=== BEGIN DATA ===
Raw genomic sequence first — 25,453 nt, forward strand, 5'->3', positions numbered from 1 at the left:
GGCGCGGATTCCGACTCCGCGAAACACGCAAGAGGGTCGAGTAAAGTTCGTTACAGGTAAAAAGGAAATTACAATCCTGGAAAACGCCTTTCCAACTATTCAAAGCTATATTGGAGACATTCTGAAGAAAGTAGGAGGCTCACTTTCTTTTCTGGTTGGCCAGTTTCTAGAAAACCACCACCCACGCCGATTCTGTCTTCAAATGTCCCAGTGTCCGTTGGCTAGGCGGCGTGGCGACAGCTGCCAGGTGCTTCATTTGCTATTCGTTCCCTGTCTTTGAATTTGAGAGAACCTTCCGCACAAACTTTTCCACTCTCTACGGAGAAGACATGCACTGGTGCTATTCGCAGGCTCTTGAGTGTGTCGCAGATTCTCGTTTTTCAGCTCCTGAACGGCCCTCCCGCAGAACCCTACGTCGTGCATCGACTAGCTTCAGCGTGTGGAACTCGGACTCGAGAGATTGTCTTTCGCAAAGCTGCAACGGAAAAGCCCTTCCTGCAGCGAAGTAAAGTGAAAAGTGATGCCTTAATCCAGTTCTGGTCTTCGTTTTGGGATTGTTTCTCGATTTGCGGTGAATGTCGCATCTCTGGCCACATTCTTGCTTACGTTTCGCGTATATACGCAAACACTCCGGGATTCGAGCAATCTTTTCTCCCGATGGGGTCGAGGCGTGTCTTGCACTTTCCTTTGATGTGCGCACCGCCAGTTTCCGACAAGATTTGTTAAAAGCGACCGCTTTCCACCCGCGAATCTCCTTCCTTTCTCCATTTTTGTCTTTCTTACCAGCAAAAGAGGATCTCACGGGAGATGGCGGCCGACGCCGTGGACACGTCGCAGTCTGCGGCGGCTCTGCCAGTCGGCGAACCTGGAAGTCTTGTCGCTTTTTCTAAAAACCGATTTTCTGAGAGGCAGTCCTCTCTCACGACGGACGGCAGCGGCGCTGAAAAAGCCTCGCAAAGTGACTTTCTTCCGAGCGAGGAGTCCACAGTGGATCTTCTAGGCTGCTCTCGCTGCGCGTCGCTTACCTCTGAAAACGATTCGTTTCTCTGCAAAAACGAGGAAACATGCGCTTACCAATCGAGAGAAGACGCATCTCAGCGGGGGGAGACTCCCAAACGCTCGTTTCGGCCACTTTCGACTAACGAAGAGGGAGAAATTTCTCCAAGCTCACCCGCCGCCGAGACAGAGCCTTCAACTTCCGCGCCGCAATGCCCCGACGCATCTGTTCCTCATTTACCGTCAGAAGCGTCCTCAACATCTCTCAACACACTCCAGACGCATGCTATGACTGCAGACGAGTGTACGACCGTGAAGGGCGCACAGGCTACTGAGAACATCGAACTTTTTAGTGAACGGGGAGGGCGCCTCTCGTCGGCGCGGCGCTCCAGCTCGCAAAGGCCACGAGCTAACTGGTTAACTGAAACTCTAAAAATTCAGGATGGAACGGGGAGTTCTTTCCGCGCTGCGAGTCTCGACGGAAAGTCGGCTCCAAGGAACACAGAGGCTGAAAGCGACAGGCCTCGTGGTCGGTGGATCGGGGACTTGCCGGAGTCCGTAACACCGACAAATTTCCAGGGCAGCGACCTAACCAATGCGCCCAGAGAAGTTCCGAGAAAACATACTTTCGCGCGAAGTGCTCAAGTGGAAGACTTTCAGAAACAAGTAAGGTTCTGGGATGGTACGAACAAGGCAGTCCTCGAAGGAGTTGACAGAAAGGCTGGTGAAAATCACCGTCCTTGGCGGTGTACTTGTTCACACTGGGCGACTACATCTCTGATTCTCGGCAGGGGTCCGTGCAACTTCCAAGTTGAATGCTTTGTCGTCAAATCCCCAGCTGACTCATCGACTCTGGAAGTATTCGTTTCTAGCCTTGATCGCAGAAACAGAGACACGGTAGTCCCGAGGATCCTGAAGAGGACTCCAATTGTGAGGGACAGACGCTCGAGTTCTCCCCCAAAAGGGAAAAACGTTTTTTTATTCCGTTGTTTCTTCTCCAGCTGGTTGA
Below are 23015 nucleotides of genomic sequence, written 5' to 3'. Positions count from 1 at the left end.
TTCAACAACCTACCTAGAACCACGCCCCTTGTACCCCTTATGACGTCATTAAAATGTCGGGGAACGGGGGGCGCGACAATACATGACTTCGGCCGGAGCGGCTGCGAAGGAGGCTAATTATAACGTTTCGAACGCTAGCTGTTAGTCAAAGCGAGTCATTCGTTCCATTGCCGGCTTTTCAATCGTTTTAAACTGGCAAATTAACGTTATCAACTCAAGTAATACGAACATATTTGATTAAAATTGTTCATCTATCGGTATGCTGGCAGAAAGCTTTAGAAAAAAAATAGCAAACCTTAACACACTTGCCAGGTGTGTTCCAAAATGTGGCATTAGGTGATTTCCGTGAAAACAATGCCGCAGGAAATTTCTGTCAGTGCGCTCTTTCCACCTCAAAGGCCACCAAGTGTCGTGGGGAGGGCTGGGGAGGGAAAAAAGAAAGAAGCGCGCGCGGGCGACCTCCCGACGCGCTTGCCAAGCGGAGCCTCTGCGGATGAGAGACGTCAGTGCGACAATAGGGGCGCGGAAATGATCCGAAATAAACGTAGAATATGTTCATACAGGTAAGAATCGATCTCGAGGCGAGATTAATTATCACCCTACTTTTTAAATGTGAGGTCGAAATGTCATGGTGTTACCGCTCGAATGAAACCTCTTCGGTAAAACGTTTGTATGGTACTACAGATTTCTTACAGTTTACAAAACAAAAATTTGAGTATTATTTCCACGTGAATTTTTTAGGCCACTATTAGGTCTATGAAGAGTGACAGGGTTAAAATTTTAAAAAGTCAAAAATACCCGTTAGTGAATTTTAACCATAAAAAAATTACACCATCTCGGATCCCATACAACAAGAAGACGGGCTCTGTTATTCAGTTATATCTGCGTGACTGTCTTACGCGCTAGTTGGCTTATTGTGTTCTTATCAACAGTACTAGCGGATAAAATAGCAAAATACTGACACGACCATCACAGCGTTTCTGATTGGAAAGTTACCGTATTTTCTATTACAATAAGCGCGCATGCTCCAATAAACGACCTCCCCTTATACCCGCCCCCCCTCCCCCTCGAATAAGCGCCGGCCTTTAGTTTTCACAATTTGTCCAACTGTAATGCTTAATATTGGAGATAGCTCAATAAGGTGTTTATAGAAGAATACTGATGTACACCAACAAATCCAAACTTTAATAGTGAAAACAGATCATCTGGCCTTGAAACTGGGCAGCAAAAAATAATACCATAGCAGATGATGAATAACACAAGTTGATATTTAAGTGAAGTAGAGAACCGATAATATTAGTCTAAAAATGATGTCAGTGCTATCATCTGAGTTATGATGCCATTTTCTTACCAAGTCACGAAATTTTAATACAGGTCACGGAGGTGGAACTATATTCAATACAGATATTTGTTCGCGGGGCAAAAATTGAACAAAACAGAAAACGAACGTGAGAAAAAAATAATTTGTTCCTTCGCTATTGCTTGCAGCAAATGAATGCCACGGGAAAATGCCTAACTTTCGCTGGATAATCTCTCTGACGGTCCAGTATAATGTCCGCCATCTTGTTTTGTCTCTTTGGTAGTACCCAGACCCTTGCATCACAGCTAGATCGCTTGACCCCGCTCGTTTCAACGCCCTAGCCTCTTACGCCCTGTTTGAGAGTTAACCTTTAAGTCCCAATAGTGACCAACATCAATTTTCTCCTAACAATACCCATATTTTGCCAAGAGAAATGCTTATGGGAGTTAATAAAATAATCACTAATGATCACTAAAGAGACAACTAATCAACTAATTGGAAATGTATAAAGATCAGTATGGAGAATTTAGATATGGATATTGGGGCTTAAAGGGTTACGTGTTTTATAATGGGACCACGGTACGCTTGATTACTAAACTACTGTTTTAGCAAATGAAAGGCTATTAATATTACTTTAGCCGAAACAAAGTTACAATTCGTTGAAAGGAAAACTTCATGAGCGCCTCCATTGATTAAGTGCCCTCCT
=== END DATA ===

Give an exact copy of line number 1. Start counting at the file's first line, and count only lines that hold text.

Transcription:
Raw genomic sequence first — 25,453 nt, forward strand, 5'->3', positions numbered from 1 at the left: